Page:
Labour MP for Ealing, Clive Soley, said the car bomb blast was a reminder that the Northern Ireland peace process had to be made to work.
"It sends out a very clear message to everyone to make sure this peace process works," he told BBC Radio 4's Today programme.
"They aren't going to achieve their ends, whether in Northern Ireland by shooting people or by trying to bomb London. It's out of date, it's stupid, it's wrong... at the end of the day it can't achieve anything."
"All it can do... it might push those people who can deliver a settlement in Northern Ireland a little bit harder in trying to find that settlement." Mr Soley reiterated the importance of the peace process.
"The people of Ireland, north and south, voted massively for the Good Friday agreement," he said.
"Yes, it is difficult, it was never going to be easy, but there is no other show in town... and the only alternative is this wicked behaviour which ends up with the death of youngsters in Northern Ireland or bombs in Ealing which come close to killing and maiming people really seriously and there is no future down that road."
Andrew Mackay, Shadow Northern Ireland Secretary, urged the Government, in the light of the bombing, not to offer "further concessions" on security.
"It's clear that dissident republican terrorists are going to continue a potentially murderous campaign right the way across the United Kingdom and we all must be extremely vigilant," he told BBC Radio 4's Today programme.
"It is essential that the Belfast agreement is fully implemented and the part that has not been implemented is the decommissioning of illegally held arms and explosives.
"The simple, dreadful truth is that not one gun or one ounce of Semtex has been handed in by any of the paramilitaries that signed up to the agreement whether they are republican or socalled loyalists."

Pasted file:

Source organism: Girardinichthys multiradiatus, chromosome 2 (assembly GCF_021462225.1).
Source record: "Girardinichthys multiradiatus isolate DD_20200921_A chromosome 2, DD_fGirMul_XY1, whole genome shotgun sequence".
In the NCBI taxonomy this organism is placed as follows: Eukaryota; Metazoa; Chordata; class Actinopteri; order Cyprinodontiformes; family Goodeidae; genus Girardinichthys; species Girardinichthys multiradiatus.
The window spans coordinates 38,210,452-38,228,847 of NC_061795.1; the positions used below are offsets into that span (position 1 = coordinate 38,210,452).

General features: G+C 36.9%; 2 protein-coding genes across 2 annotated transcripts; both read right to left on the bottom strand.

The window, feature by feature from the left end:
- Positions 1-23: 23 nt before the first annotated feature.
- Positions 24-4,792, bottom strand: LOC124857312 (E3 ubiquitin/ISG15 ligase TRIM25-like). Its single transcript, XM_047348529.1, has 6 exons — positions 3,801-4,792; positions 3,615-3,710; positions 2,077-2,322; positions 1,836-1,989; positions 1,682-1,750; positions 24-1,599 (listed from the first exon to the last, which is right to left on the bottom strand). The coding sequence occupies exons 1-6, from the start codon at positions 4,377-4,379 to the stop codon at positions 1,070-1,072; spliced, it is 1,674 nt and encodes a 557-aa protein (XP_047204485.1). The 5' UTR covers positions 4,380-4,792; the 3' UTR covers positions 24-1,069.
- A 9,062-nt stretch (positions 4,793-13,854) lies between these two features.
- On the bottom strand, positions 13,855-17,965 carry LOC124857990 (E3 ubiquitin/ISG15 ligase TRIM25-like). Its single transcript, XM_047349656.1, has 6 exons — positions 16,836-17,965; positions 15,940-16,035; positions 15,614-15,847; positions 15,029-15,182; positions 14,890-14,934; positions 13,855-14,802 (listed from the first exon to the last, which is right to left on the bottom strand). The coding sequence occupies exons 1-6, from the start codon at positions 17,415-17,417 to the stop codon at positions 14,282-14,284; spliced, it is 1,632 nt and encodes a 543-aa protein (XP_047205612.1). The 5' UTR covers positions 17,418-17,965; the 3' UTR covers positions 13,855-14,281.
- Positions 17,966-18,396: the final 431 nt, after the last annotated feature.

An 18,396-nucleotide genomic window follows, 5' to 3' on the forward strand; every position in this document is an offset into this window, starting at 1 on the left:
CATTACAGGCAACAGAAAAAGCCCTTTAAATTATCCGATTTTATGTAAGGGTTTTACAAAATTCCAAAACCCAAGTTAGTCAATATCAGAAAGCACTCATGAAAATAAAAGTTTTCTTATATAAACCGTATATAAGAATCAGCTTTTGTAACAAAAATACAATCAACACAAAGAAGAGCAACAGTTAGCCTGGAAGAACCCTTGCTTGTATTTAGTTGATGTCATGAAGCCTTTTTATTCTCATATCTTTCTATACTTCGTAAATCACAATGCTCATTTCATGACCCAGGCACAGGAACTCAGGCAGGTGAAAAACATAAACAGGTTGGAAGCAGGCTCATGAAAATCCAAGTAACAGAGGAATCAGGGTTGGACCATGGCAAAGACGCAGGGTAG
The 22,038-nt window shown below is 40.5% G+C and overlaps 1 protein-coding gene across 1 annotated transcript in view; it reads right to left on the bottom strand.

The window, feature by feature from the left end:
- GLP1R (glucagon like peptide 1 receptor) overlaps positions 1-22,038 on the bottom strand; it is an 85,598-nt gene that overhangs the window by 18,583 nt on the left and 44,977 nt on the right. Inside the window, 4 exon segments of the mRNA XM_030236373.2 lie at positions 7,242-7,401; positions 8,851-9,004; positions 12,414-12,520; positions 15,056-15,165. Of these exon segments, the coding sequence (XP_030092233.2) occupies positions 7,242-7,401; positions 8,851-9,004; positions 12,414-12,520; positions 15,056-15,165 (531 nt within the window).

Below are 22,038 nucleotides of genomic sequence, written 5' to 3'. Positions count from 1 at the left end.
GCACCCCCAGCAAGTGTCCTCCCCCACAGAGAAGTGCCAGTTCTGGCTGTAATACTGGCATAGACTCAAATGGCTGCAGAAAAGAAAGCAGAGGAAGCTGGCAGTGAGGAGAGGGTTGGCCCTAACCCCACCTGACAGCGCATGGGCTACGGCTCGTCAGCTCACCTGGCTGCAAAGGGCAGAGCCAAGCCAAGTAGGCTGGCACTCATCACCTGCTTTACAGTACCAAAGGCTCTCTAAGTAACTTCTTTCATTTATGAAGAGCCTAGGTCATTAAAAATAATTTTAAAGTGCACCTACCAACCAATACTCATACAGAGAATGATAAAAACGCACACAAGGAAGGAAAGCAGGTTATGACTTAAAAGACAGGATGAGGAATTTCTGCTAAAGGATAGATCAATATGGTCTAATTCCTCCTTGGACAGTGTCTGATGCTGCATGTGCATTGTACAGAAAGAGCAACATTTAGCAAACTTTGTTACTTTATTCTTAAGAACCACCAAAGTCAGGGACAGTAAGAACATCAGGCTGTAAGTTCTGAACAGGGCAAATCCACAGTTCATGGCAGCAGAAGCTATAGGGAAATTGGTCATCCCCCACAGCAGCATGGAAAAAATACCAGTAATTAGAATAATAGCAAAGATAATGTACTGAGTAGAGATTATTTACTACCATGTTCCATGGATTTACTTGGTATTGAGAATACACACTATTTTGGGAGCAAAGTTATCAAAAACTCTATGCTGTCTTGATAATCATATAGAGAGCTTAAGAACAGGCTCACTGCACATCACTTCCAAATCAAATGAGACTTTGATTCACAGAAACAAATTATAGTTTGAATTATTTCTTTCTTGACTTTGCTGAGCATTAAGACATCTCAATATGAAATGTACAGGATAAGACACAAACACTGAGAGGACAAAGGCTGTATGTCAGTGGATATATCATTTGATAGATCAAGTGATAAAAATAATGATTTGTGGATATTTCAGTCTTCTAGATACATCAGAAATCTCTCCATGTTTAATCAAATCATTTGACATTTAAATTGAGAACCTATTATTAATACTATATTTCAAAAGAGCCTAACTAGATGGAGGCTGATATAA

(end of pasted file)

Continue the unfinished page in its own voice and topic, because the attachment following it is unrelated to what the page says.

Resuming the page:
Mr Mackay added: "It is perfectly understood that the Belfast agreement was a deal, and the deal put bluntly was we will release your terrorist prisoners early and allow some of you into Government if in return there is an end to violence and a decommissioning to all illegally held arms and explosives.
"The two Governments have kept their side of the deal, the paramilitaries have not.
"I just hope that what happened in Ealing will cause ministers and others to pause and think and realise that they should not make further concessions on security until and unless there is a clear end to violence and a real positive movement on decommissioning."
Alex Maskey, Sinn Fein's chief negotiator, said the bombing placed greater emphasis on ensuring the Good Friday Agreement is implemented.
He told BBC Radio 4's Today programme: "It simply reaffirms that there is a small microrepublican organisation which is opposed to the peace process and that is, of course, nothing new.
"What it tells us is that we have a major responsibility on ourselves, all of us, that includes the Government, to implement the Good Friday Agreement which is what people in very high numbers voted for that's what we've got to do."
But he denied that one of the stipulations of the Agreement was that the IRA got rid of its weapons.
He told the programme. "No, it's not what the Agreement says, exactly so. We, with the Government and all of the other parties have the responsibility to use our influence to achieve decommissioning, that's an objective of the Agreement."
London Mayor Ken Livingstone urged Londoners to be "extra vigilant" in the wake of the bomb. "I was appalled to learn of the terrorist attack in Ealing last night.
"My first thoughts are with those who were injured in the attack. The fact that the terrorists gave the police misinformation clearly shows their total disregard for members of the public.
"I would urge Londoners to be extra vigilant."Reuse content